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New device can generate electricity from snow

You’ve heard of solar, wind and hydropowerbut what about snow power? Researchers from the University of California-Los Angeles have recently developed an incredible new device that can create electricity from snow.

Around 30 percent of the Earth’s surface is covered by snow in the winter, and solar panels don’t always operate well in the snow.

Researchers from UCLA have created the first nanogenerator of its kind that uses the positive charge of snow to create electricity.

The device, called a snow-based triboelectric nanogenerator (snow TENG), is thin, flexible and small enough to fit on the sole of a shoe.

Triboelectric nanogenerators use static electricity to generate a charge. With static electricity, the charge is produced by the exchange of electrons.

“Static electricity occurs from the interaction of one material that captures electrons and another that gives up electrons,” said Richard Kaner, the senior author of a study detailing the new findings published in the journal Nano Energy. “You separate the charges and create electricity out of essentially nothing.”

Hiking shoe with device attached, Image Credit: Abdelsalam Ahmed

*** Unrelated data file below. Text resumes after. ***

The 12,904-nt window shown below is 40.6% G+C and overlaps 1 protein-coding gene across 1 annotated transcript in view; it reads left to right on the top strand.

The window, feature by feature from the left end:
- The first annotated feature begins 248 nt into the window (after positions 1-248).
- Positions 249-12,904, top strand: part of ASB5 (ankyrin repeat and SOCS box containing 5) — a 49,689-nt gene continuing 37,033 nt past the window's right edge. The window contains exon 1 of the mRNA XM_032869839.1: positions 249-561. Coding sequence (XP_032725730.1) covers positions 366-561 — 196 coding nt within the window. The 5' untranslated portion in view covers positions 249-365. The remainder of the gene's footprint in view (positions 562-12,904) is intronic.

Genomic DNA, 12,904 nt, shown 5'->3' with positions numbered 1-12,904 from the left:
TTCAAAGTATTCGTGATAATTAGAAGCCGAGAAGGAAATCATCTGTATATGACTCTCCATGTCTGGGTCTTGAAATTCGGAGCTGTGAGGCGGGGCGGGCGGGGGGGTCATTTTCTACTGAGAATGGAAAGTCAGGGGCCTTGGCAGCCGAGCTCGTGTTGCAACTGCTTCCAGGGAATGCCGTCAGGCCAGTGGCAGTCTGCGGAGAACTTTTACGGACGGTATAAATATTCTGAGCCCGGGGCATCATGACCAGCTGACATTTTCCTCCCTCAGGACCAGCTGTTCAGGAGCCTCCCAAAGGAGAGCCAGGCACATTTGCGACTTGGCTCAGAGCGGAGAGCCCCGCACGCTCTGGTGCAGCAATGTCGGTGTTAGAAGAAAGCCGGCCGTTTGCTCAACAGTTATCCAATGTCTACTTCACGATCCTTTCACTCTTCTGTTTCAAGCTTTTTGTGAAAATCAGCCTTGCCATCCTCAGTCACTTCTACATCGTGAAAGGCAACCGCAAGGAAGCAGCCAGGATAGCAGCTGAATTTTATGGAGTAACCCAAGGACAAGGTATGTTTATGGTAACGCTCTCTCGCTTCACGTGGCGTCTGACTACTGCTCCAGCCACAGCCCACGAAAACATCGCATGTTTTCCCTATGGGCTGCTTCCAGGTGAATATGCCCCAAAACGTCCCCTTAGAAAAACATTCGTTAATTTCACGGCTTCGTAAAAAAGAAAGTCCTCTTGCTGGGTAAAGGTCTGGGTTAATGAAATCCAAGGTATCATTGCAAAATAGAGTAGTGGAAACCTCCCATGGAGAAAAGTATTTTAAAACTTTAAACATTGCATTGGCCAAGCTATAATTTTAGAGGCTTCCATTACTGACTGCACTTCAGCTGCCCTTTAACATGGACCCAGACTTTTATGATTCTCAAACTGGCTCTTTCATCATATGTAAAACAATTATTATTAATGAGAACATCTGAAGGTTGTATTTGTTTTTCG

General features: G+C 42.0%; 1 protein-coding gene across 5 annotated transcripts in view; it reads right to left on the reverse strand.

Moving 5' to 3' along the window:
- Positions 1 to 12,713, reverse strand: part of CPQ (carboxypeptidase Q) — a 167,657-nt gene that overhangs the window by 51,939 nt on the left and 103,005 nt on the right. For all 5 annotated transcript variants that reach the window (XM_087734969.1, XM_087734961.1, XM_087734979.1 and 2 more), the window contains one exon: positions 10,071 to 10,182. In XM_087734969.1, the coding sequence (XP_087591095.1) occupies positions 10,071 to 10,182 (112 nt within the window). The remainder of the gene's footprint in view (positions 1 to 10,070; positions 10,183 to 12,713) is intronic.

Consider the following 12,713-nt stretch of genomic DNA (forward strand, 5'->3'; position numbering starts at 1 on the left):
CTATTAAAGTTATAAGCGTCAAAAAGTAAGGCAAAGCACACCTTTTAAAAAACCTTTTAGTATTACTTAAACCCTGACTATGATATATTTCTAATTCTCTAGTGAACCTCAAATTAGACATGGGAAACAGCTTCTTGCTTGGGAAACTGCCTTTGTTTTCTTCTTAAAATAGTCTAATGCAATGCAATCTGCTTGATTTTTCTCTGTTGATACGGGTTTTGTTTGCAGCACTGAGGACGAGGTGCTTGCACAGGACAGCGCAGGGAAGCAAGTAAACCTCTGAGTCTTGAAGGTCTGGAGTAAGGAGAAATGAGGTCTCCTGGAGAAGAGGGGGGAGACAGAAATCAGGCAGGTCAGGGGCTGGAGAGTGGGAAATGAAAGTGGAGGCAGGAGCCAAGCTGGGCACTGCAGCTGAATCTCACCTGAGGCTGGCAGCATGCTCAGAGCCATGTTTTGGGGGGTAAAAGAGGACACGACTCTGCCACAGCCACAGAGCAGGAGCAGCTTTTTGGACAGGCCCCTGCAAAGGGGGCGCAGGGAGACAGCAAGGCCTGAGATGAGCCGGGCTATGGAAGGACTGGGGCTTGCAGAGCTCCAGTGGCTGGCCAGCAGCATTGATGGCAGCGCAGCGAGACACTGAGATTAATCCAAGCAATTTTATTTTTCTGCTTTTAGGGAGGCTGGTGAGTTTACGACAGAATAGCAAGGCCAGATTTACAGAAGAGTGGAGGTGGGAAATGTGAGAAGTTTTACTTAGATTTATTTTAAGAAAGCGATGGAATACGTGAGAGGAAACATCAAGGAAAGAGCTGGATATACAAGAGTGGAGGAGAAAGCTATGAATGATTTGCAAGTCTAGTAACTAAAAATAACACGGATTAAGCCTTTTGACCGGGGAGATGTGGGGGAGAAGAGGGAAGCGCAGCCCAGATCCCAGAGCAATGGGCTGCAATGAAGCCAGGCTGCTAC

Positively charged snow gives up electrons, and so the researchers needed to find a material that takes electrons. Silicone is negatively charged, and the researchers found that when combined with snow, it produced electricity.

“Snow is already charged, so we thought, why not bring another material with the opposite charge and extract the charge to create electricity?” said Maher El-Kady, a co-author of the study. “After testing a large number of materials including aluminum foils and Teflon, we found that silicone produces more charge than any other material.”

There are many potential uses for such a device. It could be integrated into solar panels to ensure that solar panels operate at maximum efficiency during the winter and could even power wearable monitors similar to the Fitbit specifically designed for winter sports.

Skiers, snowboarders, and people who work outdoors in the winter could use the device to monitor snow conditions and performance.

“The device can work in remote areas because it provides its own power and does not need batteries,” said Kaner. “It’s a very clever device — a weather station that can tell you how much snow is falling, the direction the snow is falling, and the direction and speed of the wind.”

By Kay Vandette, Staff Writer

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